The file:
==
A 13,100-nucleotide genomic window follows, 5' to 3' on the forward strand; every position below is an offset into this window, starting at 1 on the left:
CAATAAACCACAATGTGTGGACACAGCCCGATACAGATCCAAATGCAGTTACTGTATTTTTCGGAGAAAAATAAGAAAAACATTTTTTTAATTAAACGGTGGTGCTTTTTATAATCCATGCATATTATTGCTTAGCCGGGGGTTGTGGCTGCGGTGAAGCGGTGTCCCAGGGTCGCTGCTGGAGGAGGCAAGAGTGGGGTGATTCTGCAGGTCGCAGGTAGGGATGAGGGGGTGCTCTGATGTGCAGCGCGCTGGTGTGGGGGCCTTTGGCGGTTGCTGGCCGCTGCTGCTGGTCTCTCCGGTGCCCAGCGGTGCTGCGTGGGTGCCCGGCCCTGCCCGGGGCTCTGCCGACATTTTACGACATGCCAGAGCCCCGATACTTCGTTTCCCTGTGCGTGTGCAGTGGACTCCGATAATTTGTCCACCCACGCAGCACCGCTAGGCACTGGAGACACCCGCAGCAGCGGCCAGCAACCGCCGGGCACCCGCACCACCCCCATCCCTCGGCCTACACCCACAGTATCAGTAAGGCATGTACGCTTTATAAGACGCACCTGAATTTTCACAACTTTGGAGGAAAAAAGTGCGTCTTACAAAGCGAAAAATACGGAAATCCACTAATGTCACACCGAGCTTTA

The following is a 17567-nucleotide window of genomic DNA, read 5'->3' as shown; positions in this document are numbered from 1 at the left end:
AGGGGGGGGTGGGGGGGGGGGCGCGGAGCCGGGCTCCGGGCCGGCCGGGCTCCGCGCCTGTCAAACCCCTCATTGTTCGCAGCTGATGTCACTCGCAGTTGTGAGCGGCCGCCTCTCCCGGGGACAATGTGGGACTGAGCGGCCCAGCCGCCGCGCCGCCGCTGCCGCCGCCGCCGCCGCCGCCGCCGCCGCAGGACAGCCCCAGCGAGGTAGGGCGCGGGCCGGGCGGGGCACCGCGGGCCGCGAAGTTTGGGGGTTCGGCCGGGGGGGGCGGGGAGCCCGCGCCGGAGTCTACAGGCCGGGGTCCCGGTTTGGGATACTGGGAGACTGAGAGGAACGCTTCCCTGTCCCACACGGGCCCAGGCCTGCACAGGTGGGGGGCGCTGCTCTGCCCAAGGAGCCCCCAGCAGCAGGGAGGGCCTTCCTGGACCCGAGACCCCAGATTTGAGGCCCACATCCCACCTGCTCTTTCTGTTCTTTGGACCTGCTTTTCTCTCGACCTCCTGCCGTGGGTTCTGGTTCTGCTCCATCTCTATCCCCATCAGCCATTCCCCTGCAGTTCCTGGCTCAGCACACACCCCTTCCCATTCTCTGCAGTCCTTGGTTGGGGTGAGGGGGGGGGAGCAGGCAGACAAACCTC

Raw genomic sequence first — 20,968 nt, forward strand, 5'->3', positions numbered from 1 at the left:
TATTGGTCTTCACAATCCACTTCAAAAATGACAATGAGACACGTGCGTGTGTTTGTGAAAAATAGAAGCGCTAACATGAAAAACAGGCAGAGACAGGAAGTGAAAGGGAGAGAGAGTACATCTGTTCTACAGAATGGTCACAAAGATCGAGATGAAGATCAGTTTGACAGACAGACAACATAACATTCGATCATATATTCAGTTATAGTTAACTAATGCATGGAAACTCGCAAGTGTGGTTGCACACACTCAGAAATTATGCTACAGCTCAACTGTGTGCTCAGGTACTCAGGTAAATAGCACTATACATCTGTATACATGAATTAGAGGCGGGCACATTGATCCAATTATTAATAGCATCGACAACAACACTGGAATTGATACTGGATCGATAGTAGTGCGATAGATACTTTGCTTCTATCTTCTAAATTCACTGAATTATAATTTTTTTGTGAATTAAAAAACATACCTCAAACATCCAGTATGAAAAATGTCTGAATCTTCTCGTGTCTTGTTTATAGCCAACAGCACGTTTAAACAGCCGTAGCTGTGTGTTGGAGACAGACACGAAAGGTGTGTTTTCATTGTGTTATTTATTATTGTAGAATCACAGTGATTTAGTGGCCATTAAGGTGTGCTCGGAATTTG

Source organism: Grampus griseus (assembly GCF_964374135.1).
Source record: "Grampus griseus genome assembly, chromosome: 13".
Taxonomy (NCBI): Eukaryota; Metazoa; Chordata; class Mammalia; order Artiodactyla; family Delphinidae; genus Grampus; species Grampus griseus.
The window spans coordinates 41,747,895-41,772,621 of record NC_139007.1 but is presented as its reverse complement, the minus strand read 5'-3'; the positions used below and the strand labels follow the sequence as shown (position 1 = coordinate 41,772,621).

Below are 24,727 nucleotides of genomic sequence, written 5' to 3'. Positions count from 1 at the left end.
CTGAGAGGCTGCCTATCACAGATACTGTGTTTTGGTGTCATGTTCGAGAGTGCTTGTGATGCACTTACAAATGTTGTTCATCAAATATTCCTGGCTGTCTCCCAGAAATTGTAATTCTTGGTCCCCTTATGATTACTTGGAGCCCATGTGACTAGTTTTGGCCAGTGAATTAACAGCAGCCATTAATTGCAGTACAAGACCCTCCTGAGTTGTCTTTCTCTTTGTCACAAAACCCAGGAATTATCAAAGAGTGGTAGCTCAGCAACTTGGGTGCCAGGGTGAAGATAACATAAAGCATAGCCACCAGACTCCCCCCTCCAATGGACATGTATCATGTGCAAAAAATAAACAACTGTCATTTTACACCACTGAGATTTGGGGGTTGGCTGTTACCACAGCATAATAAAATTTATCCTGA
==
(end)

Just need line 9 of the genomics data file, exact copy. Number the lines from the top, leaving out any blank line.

Taxonomy (NCBI): Eukaryota; Metazoa; Chordata; class Mammalia; order Artiodactyla; family Delphinidae; genus Grampus; species Grampus griseus.